4 thoughts on “Silent Sorority: The Memoir

  1. Pingback: certainlydifferent
  2. I just spent the weekend reading this book and I loved it. One of the things that had me laugh out loud (I definitely thought I had the monopoly on this one) was the use of birth control pills after failed fertility treatments to get rid of her periods. It sounds like a crazy thing for an infertile woman to do, but it’s one of the best gifts I ever gave myself, after five years i.e. 60 monthly reminders of my infertility – I’d had enough. Of course I have a sound medical reason to take them (endometriosis) and that’s what I tell anyone who finds out that I do. But the truth was right there in Pamela’s book!

  3. I am childless through illness and hysterectomy at the age of 30 and a couple of months before marriage. I was offered a chance of surgery to remove some endo damage and then IVF. We declined as the stress was too much and the chance or it working, very small. I didn’t want to risk my health or a potential child by invasive and then, new treatment. My consultant approved and afterward told us that I would have had to have a hysterectomy as the endo was so bad, we don’t regret that decision although I do sometimes feel sad. Does that make me selfish? I don’t think so. We have a good marriage and I have been free to look after elderly or ill family.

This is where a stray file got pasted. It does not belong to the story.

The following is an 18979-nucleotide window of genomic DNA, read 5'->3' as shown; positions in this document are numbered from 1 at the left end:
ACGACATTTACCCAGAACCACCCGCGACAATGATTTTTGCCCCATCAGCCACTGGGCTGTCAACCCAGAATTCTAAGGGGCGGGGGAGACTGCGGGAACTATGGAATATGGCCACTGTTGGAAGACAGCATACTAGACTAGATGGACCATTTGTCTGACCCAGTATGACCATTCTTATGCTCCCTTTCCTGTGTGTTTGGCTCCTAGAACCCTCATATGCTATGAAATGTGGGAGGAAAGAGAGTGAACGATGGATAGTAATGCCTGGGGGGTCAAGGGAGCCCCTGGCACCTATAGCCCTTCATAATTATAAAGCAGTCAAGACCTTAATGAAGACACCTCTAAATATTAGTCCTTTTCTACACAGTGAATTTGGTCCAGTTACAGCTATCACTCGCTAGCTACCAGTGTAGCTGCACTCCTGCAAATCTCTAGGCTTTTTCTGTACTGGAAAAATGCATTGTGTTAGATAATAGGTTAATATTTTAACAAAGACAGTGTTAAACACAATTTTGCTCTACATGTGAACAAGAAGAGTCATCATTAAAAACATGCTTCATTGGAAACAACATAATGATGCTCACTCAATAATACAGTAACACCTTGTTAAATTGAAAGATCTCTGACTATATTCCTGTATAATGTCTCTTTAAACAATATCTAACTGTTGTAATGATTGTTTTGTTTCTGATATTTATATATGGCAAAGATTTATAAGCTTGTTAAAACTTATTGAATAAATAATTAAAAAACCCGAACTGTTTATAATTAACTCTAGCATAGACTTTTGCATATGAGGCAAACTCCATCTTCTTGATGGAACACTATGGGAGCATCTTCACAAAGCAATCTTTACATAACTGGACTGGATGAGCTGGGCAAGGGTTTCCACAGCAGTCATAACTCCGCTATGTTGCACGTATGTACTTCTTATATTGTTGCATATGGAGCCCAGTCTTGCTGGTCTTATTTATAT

4. I am a Mom-by-adoption. I am eternally grateful for that journey; my ultimate goal of being a Mom, was fulfilled by two beautiful gifts of life -pre-schoolers when they came “home forever”- with huge losses of their own. We are filling the holes in each other’s hearts.

    I will always be a part of your silent sorority because although my grief has found its place in my life, it will remain with me until my dying day. I’ll never forget crying out, “How could God do this, first I didn’t have a Daddy (he died when I was 7) and now I can’t have a Baby??” The loss of the natural course of things as a woman… getting pregnant, being pregnant, giving birth, breast feeding, holding a newborn, sharing all of that with my husband – was at the time excruciating for me. I had so much hope when starting infertility treatments – all we ever heard about was the success stories. I kept joining support groups, but quickly found out that really, they were groups to support you until you were successful. The quiet, crying, sad ones, like me, quietly faded away.

    And so, I am glad to know that you all are here. We have survived. We are able to live with the recurring grief as we pass though different stages of life and face that primary loss over and over again. And so, most appropriately we remain silent. But we can know that we are never alone.

Leave a Reply

Your email address will not be published. Required fields are marked *

To prove you're a person (not a spam script), type the security word shown in the picture. Click on the picture to hear an audio file of the word.
Anti-spam image